A credit report is an equivalence of a report card on the management of your finances. It is a collection of detailed information on how you pay your bills, the amount of debt you have accumulated and how frequently you settle them as well as your bankruptcy status. The report includes your credit activities, your loan/debt settling history and your credit status. The credit activity history entails the accounts in good and due standing, account details in relation to high balances, credit limits in the past reports and information of accounts reclaimed by credit agencies. Credit reports maintain negative credit information for seven years.
A credit report can only be accessed only once in a year according to the Fair Reporting Act. The US federal law allows the credit report bureaus to supply customers and consumers with a free credit report in case any company or an individual has pursued an adversarial financial action against them. The act also allows employers to request a credit report of a potential or current employee but with permission from the employee. In this case the employer pays the bureau for the report.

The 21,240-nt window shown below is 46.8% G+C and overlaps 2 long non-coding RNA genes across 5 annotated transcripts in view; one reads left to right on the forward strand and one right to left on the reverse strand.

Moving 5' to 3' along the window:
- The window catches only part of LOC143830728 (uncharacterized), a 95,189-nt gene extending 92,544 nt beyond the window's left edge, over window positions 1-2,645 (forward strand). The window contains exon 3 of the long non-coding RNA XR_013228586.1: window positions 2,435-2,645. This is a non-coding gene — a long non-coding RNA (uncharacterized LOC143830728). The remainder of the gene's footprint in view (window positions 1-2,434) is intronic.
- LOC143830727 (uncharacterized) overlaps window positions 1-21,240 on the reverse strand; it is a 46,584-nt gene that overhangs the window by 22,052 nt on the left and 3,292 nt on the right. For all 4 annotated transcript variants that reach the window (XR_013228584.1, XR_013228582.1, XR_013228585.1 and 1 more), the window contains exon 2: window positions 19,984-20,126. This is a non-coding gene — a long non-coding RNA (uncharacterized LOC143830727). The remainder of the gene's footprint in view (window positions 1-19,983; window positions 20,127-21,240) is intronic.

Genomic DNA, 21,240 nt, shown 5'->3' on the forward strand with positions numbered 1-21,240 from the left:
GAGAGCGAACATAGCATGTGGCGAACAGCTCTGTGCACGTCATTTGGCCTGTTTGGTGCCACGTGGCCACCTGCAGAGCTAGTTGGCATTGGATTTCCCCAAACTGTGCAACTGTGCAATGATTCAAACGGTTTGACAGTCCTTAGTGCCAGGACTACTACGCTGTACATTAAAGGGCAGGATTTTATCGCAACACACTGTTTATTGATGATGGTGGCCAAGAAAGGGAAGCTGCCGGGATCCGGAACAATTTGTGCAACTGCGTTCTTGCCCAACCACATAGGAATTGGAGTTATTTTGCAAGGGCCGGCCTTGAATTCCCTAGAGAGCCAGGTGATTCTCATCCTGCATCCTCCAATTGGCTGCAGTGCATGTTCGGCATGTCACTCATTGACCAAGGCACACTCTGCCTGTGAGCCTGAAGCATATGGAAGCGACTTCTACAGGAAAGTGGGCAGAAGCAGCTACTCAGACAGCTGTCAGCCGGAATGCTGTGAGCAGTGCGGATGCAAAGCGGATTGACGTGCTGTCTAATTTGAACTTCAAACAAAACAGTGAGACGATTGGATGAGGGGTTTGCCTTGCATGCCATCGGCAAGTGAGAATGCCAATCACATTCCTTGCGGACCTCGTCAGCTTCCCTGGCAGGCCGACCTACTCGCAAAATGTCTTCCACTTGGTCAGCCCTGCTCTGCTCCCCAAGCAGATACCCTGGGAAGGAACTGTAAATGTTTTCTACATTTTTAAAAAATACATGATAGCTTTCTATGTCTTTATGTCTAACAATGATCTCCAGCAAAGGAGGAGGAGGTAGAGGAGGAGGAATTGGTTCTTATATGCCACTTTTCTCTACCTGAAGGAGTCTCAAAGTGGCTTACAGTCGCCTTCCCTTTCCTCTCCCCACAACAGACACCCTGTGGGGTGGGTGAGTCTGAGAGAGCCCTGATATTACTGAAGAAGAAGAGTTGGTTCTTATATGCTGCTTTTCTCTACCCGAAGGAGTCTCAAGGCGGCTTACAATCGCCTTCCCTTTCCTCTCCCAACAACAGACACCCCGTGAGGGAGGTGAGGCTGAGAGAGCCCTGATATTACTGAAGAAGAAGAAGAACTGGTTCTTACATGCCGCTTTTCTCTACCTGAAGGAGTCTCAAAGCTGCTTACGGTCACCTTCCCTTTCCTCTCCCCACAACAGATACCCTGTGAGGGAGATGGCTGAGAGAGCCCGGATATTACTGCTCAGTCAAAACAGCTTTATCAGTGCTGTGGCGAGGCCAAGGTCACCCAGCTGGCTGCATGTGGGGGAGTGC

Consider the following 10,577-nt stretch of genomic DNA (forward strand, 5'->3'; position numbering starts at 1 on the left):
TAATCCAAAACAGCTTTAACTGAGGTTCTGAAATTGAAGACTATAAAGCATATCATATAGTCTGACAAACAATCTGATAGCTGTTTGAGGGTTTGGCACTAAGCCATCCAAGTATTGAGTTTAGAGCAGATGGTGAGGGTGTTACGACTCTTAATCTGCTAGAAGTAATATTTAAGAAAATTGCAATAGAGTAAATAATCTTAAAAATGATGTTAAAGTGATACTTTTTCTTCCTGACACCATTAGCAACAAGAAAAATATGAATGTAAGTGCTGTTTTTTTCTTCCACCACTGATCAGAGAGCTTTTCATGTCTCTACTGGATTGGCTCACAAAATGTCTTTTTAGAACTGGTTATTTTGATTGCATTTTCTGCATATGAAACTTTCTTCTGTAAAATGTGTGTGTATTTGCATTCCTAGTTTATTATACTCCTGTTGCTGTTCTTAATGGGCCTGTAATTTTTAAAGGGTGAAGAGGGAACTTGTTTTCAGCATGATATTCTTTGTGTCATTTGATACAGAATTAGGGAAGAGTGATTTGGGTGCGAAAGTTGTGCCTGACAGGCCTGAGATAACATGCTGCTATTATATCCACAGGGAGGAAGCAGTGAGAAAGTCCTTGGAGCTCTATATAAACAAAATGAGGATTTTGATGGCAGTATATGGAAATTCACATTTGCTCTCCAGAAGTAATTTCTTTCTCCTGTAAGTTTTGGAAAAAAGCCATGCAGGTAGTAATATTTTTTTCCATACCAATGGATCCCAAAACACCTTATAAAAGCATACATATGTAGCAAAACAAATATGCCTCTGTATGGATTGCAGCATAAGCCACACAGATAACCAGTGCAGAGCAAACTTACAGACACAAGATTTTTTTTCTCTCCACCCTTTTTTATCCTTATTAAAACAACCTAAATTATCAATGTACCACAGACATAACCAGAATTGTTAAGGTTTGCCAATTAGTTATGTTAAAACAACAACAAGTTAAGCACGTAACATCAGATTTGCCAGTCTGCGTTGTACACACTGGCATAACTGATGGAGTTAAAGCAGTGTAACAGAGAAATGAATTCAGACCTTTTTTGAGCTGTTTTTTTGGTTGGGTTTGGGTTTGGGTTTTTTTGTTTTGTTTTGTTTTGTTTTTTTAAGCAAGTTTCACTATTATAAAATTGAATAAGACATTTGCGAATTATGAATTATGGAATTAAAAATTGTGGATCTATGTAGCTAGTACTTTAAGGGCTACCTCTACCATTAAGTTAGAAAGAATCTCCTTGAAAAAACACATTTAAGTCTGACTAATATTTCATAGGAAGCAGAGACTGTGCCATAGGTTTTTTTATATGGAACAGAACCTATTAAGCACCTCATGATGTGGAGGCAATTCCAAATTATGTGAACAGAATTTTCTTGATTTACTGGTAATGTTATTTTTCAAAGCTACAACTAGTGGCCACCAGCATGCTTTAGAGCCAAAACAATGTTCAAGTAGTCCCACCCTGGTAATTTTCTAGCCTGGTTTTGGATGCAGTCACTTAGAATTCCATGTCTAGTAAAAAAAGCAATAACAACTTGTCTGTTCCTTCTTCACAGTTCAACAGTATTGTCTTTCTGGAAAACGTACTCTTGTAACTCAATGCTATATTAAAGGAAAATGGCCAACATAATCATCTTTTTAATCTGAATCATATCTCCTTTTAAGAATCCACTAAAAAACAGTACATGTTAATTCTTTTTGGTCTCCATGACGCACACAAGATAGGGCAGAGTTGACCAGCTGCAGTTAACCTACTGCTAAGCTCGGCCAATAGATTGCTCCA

The Fair Reporting Act permits three major credit bureaus to collect individuals’ credit information. They provide credit reports to insurance companies, banks, lenders and other organizations legally permitted to receive individuals’ credit reports. The credit reports are updated monthly as banks, lenders and other financial based firms send updated records to each credit reporting agency after every 30 days. The three credit reporting bureaus are TransUnion, Experian and Equifax.